Can You Eat Carrot Greens? And What to Do With Them?

Think twice before you toss those carrot tops.

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If you're throwing out those bright green, bushy carrot tops every time you buy carrots, you're missing out! Carrot greens are not only safe to eat — they're packed with nutrients and earthy flavor. Learn what to do with carrot tops in place of other herbs and leafy greens, and we'll dispel that myth that they're somehow poisonous.

Can You Eat Carrot Greens?

If you've heard the rumors that carrot tops are poisonous (and even deadly) it's understandable as to why you'd toss them. But these rumors are just that — rumors. Carrot greens and tops are not poisonous, and they are most certainly edible.

Carrot greens do contain alkaloids, but so does nearly every leafy green vegetable. Alkaloids are chemical compounds that serve as the plant's defense mechanism against pathogens. While some alkaloids can be toxic to humans in gross amounts, the amount of alkaloids found in many of our foods (including carrot greens) is not enough to be effective.

Others point to the bitter flavor of carrot greens as a sign that they are unsafe to eat, but many vegetables we regularly consume have a bitter flavor, such as radicchio, brussels sprouts, kale, and arugula.

In fact, their bitter flavor is what makes carrot tops so unique for use in the kitchen. They can be enjoyed raw or cooked (cooking them will soften the bitterness), and bring an earthy flavor to all sorts of savory dishes.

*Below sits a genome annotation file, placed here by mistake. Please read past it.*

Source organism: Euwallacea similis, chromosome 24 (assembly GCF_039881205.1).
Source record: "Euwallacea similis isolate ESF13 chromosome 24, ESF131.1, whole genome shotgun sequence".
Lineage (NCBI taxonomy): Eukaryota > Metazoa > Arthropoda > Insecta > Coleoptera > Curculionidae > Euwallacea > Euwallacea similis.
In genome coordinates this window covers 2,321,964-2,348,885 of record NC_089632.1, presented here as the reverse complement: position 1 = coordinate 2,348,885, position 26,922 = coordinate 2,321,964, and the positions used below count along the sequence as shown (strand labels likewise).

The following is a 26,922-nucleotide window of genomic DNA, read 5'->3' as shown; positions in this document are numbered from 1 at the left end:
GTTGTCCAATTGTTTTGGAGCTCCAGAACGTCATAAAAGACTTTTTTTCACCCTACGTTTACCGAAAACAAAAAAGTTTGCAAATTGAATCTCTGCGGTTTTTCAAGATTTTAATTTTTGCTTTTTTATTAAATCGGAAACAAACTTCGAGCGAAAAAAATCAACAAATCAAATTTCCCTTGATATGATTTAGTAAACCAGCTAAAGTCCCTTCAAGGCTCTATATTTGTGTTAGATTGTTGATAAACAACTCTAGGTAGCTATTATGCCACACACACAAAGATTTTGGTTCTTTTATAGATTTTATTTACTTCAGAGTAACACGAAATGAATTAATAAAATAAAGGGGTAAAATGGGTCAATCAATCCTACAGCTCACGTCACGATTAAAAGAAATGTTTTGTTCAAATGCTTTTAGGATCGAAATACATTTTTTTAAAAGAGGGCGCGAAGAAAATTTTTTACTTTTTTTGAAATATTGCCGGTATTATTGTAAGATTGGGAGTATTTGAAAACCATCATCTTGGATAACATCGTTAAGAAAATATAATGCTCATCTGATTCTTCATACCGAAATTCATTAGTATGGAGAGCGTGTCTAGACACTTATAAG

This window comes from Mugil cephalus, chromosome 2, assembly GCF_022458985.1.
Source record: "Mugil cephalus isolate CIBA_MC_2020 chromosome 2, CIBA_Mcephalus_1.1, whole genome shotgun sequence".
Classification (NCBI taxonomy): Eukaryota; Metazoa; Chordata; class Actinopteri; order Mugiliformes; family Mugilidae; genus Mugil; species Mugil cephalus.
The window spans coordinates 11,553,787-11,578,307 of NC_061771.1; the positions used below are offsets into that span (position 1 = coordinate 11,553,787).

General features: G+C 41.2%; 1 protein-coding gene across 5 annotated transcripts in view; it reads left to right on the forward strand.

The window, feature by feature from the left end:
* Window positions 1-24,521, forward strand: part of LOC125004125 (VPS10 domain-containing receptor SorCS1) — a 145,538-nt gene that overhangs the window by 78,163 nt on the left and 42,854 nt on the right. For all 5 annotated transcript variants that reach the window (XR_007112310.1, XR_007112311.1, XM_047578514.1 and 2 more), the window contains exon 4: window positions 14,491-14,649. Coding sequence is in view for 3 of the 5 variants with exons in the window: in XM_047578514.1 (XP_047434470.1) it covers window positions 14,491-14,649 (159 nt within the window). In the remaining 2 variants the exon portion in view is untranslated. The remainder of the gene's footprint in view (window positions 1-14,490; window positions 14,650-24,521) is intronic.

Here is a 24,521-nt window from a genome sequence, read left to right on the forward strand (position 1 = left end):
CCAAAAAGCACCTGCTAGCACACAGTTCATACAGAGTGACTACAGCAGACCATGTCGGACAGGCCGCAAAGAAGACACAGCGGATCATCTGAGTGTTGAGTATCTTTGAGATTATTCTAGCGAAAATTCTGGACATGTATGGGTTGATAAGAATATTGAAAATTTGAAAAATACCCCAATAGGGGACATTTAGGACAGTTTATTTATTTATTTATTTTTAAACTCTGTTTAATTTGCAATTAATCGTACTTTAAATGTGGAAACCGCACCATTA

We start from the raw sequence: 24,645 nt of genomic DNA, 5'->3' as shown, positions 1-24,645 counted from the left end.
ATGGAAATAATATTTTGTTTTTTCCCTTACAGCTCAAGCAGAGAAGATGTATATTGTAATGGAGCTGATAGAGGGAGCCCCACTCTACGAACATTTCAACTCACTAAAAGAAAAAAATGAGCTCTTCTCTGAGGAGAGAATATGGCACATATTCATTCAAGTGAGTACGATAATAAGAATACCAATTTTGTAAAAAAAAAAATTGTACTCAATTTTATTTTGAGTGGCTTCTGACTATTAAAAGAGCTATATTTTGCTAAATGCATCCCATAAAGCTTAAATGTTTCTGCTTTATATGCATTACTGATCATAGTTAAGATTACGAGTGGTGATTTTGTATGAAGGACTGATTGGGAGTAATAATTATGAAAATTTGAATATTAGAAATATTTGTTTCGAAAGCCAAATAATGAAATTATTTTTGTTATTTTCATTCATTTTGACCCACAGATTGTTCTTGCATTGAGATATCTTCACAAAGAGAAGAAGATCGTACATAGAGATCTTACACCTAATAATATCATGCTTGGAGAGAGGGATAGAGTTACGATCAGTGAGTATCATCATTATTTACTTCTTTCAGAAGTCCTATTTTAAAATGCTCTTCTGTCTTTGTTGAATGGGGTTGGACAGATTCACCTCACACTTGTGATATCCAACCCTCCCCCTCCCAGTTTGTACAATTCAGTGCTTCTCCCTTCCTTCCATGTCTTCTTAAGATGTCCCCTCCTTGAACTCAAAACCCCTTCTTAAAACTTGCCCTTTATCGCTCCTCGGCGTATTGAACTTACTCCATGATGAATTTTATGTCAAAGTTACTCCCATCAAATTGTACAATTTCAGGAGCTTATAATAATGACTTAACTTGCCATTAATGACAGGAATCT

multi colored carrots with greens attached

How to Store Carrot Greens

Start by trimming the stems at about two inches from the top of the carrots. Be sure to thoroughly wash the carrot tops, as they can have quite a lot of dirt in the greens. Then either pat them down to dry or use a salad spinner to remove excess water.

Wrap them in slightly damp paper towels to keep them fresh, and seal them in a plastic bag. Refrigerate and use within several days.

What to Do With Carrot Greens

Use carrot greens in place of other fresh herbs such as parsley or basil. Drizzle Maple-Roasted Carrots with Carrot-Top Pesto to truly make the most of this root vegetable. You can also add them to soups in place of other leafy greens, like in this Vegan Carrot-Top Vegetable Soup. Or use them in place of salad greens, like in this Carrot Greens Salad with Sesame Seeds. Try stirring them into stir-fries or tossing them in salads to add contrasting flavor (much like you would with arugula).


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